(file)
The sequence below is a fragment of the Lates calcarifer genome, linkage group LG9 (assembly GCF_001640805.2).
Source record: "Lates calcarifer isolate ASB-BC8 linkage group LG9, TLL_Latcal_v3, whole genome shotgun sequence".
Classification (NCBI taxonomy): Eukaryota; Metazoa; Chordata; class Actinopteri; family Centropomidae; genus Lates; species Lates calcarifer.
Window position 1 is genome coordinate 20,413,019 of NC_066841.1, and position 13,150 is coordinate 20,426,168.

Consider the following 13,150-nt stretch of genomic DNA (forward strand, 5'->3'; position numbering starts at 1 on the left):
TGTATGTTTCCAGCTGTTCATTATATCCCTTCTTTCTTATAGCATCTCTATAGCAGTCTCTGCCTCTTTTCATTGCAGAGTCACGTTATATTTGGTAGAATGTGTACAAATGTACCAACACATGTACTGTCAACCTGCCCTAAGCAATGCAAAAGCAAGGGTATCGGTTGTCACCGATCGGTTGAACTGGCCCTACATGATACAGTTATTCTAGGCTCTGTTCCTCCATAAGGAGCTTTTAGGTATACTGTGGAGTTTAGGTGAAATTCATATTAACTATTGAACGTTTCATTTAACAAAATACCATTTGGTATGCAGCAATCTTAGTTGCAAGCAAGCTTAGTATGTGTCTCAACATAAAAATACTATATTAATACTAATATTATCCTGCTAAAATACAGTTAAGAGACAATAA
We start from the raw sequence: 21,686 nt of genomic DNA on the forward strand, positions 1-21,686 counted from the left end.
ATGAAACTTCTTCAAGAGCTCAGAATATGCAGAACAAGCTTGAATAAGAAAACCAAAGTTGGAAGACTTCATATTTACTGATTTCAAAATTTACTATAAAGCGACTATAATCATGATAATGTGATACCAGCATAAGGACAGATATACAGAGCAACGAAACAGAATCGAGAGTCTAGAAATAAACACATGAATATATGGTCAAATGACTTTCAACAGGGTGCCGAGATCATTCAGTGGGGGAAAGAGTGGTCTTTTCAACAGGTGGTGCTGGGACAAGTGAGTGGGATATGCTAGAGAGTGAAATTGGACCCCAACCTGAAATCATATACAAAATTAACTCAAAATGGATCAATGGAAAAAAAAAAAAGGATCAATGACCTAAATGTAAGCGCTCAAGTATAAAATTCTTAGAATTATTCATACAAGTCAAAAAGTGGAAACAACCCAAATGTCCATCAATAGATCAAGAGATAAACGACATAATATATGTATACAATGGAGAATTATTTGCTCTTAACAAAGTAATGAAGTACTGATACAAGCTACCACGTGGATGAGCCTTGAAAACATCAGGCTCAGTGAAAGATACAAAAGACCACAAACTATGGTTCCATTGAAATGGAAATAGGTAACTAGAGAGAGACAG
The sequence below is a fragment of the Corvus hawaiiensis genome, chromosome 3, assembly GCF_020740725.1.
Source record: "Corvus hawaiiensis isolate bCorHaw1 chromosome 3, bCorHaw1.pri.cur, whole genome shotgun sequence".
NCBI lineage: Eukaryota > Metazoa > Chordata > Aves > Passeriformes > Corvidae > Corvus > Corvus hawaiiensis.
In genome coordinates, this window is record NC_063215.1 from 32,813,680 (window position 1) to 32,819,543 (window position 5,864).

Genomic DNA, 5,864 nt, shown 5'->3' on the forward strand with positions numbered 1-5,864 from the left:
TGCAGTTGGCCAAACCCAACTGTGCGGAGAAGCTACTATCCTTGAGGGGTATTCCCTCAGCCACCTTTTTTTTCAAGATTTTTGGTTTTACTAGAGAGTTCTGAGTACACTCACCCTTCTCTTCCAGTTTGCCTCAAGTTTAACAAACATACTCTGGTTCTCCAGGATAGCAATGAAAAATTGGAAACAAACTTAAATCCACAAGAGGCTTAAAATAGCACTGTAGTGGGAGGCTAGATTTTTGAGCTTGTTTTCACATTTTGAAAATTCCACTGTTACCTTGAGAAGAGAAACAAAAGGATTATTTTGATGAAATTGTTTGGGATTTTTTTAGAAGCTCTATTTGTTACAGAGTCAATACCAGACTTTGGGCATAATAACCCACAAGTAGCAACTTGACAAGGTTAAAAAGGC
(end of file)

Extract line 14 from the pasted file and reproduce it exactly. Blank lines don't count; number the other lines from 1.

TGCAGTTGGCCAAACCCAACTGTGCGGAGAAGCTACTATCCTTGAGGGGTATTCCCTCAGCCACCTTTTTTTTCAAGATTTTTGGTTTTACTAGAGAGTTCTGAGTACACTCACCCTTCTCTTCCAGTTTGCCTCAAGTTTAACAAACATACTCTGGTTCTCCAGGATAGCAATGAAAAATTGGAAACAAACTTAAATCCACAAGAGGCTTAAAATAGCACTGTAGTGGGAGGCTAGATTTTTGAGCTTGTTTTCACATTTTGAAAATTCCACTGTTACCTTGAGAAGAGAAACAAAAGGATTATTTTGATGAAATTGTTTGGGATTTTTTTAGAAGCTCTATTTGTTACAGAGTCAATACCAGACTTTGGGCATAATAACCCACAAGTAGCAACTTGACAAGGTTAAAAAGGC